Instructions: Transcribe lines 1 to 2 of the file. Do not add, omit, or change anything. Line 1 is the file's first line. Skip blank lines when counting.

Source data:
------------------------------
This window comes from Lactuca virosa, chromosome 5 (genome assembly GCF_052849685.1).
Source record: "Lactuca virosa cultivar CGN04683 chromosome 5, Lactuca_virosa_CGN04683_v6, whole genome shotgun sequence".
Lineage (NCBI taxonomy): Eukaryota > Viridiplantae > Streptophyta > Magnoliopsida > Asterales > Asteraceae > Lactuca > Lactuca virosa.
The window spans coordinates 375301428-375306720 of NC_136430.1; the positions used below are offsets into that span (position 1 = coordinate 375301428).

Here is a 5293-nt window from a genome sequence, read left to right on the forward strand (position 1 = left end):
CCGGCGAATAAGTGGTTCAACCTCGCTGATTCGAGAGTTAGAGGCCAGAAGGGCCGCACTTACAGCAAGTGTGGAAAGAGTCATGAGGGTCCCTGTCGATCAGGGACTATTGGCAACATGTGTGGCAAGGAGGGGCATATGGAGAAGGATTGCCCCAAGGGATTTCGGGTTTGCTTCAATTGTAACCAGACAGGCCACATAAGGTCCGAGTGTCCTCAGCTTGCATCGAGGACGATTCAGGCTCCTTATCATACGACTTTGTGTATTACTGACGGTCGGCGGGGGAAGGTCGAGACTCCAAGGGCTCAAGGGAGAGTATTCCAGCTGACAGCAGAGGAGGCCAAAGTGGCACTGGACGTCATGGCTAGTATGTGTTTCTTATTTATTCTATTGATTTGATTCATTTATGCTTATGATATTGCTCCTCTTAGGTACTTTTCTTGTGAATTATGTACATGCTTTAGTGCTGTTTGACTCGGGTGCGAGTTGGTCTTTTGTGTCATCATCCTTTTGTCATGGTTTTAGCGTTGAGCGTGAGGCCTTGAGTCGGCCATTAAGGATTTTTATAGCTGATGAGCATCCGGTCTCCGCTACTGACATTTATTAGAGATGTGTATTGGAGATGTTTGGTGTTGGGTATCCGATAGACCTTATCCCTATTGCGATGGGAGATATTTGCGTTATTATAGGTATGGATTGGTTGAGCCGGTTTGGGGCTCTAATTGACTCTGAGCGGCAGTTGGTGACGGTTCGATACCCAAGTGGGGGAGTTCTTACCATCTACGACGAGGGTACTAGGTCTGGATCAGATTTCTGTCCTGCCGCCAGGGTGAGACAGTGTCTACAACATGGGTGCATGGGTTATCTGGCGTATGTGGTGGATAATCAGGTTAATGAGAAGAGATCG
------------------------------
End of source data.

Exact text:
This window comes from Lactuca virosa, chromosome 5 (genome assembly GCF_052849685.1).
Source record: "Lactuca virosa cultivar CGN04683 chromosome 5, Lactuca_virosa_CGN04683_v6, whole genome shotgun sequence".